Again, on the roth, Lincoln telegraphed to Hooker:
Your long dispatch of to-day is just received. If left to me, I would not go south of the Rappahannock upon Lee's
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moving north of it. If you had Richmond invested to-day, you would not be able to take it in twenty days; meanwhile your communications, and with them your army, would be ruined. I think Lee's army and not Richmond is your true objective point. If he comes toward the upper Potomac, follow on his flank, and on the inside track, shortening your lines while he lengthens his. Fight him, too, when opportunity offers. If he stays where he is, fret him and fret him.
And on the 14th:
So far as we can make out here, the enemy have Milroy surrounded at Winchester and Tyler at Martinsburg. If they could hold out a few days, could you help them? If the head of Lee's army is at Martinsburg and the tail of it on the plank road between Fredericksburg and Chancellorsville, the animal must be very slim somewhere. not break him?
At this date Hooker was at Centreville, having moved from the Rappahannock on the 13th. Here, covering the capital, he was waiting to see what the enemy would do. Two days later, Lincoln replied to a suggestion of Hooker:
Your idea, to send your cavalry to this side of the river [Potomac), may be right, probably is; still it pains me a little that it looks like the defensive merely, and seems to abandon the fair chance now presented of breaking the enemy's lengthy and necessarily slow line, stretched now from the Rappahannock to Pennsylvania.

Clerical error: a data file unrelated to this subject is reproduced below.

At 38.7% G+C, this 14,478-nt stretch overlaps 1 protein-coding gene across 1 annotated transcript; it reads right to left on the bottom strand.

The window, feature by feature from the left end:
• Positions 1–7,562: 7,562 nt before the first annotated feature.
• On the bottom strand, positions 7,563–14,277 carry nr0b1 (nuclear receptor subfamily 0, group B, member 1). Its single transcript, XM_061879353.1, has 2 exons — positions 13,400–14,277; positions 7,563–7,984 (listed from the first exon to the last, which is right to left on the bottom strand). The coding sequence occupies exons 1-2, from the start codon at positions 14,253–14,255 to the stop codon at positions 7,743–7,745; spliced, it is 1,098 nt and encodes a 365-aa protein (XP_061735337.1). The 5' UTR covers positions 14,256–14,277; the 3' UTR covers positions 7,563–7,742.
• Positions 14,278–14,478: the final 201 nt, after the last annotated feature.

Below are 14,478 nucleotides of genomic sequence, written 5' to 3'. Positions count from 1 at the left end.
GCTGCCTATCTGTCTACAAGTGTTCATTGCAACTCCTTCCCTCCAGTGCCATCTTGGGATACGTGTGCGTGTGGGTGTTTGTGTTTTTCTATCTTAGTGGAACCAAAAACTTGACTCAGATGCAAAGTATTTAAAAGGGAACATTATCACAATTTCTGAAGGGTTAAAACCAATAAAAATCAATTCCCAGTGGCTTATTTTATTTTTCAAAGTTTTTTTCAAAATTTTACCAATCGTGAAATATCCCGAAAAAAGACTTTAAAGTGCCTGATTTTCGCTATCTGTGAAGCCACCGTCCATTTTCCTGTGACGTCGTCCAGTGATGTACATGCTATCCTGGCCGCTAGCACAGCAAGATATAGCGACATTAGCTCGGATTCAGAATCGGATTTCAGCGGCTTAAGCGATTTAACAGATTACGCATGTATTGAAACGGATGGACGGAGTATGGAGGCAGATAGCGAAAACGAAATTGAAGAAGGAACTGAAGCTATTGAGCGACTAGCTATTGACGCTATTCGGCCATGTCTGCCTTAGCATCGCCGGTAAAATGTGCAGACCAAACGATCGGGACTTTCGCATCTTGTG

The President was evidently beginning to despair of any fruits from hints like these; and later, on the same day, he added:
To remove all misunderstanding, I now place you in the strict military relation to General Halleck of a commander of one of the armies to the General-in-chief of all the armies. I have not intended differently, but, as it seems to be differently understood, I shall direct him to give you orders and you to obey them.
Left to the tender mercies of Halleck and Stanton after all that had happened since the 1st of May - the General might well look with some anxiety for the next “ orders” from headquarters.
Lee got across the Potomac without attack from any quarter save on the cavalry guarding his rear at two of the Blue Ridge Gaps. Ewell, crossing the Potomac on the 16th, advanced into Pennsylvania, occupied Carlisle, and pushed forward as far as Kingston, thirteen miles from Harrisburg. Part of his cavalry raided Chambersburg and other places, and another detachment reached the Susquehanna, opposite Columbia. Horses and other property were everywhere taken at will, and large levies of money were extorted from towns. Longstreet and Hill were speedily in Maryland or across the Pennsylvania border, Lee having his headquarters for a time at Hagerstown. Panic was general, and many were the appeals to the President from Harrisburg and Philadelphia for help. Baltimore or Washington might be the first objective point of Lee; but were not Philadelphia and New York also in danger? With a crushing defeat of the great Union army there were unlimited possibilities.
Significant events of about this time were the draft riots in New York (July 13th to 17th), Boston and elsewhere; Morgan's raid through Southern Ohio (July 8th to 26th); the launching of the first Laird ram, built for the Confederates at Liverpool (July 4th); and Dick Taylor's capture of Brashear City, Louisiana, with two